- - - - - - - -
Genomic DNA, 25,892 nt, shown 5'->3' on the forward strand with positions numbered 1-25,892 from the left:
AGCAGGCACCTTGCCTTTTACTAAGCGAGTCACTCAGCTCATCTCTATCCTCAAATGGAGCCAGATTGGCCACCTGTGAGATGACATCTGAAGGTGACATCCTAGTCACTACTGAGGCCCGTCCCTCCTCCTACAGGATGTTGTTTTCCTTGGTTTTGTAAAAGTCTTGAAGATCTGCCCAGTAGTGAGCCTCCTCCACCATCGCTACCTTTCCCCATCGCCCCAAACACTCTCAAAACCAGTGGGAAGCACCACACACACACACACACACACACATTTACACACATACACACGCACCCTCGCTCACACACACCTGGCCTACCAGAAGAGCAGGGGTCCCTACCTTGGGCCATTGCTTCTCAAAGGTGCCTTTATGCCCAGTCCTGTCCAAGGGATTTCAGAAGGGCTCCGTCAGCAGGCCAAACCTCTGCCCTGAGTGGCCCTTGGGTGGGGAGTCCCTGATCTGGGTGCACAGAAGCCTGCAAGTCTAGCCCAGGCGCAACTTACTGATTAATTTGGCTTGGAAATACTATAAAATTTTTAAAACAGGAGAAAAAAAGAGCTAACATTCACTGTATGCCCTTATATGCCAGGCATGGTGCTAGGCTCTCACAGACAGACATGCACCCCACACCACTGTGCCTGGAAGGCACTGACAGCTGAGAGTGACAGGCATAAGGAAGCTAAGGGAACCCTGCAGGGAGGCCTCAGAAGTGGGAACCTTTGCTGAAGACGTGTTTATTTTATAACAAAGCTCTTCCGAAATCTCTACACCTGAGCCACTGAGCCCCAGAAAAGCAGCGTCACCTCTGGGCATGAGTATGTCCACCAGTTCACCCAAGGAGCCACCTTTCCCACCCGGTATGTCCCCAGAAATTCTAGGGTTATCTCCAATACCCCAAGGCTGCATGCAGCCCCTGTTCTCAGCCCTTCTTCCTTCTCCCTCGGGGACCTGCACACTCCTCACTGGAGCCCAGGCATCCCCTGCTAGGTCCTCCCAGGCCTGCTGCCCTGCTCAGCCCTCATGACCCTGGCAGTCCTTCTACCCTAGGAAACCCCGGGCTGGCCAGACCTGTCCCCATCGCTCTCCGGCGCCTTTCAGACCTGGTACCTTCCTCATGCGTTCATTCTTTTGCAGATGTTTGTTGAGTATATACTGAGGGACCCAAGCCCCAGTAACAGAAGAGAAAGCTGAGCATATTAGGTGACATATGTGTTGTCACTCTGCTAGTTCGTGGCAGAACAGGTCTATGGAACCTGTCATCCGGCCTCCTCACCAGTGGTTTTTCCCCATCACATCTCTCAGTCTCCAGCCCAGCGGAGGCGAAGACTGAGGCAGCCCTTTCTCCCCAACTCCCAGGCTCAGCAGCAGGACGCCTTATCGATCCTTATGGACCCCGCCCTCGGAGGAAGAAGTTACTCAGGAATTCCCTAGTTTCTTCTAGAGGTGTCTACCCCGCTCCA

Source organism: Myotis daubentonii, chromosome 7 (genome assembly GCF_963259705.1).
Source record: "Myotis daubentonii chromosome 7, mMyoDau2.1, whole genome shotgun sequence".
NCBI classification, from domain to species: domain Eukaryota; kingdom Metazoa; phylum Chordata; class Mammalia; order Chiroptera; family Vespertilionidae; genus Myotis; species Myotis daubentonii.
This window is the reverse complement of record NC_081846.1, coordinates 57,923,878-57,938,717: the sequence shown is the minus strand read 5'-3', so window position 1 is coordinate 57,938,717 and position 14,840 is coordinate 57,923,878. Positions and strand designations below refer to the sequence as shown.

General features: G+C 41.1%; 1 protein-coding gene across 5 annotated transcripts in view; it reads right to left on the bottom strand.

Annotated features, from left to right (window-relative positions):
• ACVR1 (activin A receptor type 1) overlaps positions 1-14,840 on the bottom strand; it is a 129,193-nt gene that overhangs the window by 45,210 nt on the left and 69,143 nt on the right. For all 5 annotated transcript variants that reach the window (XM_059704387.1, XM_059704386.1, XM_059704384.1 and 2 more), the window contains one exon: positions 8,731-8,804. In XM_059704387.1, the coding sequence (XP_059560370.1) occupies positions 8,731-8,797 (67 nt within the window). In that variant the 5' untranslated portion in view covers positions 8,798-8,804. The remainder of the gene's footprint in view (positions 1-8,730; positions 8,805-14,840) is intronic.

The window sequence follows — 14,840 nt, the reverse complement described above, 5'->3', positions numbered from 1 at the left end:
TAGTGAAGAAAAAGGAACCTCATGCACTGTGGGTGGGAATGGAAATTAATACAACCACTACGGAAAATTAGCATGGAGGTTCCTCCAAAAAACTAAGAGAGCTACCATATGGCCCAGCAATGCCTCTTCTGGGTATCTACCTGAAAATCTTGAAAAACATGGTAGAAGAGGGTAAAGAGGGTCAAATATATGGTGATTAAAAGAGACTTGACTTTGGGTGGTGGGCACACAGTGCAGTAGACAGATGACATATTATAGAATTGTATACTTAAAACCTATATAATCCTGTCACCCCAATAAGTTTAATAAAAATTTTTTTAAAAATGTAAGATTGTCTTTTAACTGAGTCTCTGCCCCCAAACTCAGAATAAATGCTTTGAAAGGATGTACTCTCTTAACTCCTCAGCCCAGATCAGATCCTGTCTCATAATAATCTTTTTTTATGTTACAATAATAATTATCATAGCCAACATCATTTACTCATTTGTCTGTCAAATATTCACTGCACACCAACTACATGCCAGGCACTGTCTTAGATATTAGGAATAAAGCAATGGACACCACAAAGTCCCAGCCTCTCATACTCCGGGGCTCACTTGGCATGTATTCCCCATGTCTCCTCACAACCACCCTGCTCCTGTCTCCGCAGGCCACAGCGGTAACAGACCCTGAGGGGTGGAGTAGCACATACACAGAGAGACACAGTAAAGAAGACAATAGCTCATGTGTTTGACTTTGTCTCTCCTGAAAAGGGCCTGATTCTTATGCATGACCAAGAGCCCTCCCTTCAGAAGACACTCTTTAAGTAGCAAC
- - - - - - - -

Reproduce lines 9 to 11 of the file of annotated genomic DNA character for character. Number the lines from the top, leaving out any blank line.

• ACVR1 (activin A receptor type 1) overlaps positions 1-14,840 on the bottom strand; it is a 129,193-nt gene that overhangs the window by 45,210 nt on the left and 69,143 nt on the right. For all 5 annotated transcript variants that reach the window (XM_059704387.1, XM_059704386.1, XM_059704384.1 and 2 more), the window contains one exon: positions 8,731-8,804. In XM_059704387.1, the coding sequence (XP_059560370.1) occupies positions 8,731-8,797 (67 nt within the window). In that variant the 5' untranslated portion in view covers positions 8,798-8,804. The remainder of the gene's footprint in view (positions 1-8,730; positions 8,805-14,840) is intronic.

The window sequence follows — 14,840 nt, the reverse complement described above, 5'->3', positions numbered from 1 at the left end:
TAGTGAAGAAAAAGGAACCTCATGCACTGTGGGTGGGAATGGAAATTAATACAACCACTACGGAAAATTAGCATGGAGGTTCCTCCAAAAAACTAAGAGAGCTACCATATGGCCCAGCAATGCCTCTTCTGGGTATCTACCTGAAAATCTTGAAAAACATGGTAGAAGAGGGTAAAGAGGGTCAAATATATGGTGATTAAAAGAGACTTGACTTTGGGTGGTGGGCACACAGTGCAGTAGACAGATGACATATTATAGAATTGTATACTTAAAACCTATATAATCCTGTCACCCCAATAAGTTTAATAAAAATTTTTTTAAAAATGTAAGATTGTCTTTTAACTGAGTCTCTGCCCCCAAACTCAGAATAAATGCTTTGAAAGGATGTACTCTCTTAACTCCTCAGCCCAGATCAGATCCTGTCTCATAATAATCTTTTTTTATGTTACAATAATAATTATCATAGCCAACATCATTTACTCATTTGTCTGTCAAATATTCACTGCACACCAACTACATGCCAGGCACTGTCTTAGATATTAGGAATAAAGCAATGGACACCACAAAGTCCCAGCCTCTCATACTCCGGGGCTCACTTGGCATGTATTCCCCATGTCTCCTCACAACCACCCTGCTCCTGTCTCCGCAGGCCACAGCGGTAACAGACCCTGAGGGGTGGAGTAGCACATACACAGAGAGACACAGTAAAGAAGACAATAGCTCATGTGTTTGACTTTGTCTCTCCTGAAAAGGGCCTGATTCTTATGCATGACCAAGAGCCCTCCCTTCAGAAGACACTCTTTAAGTAGCAAC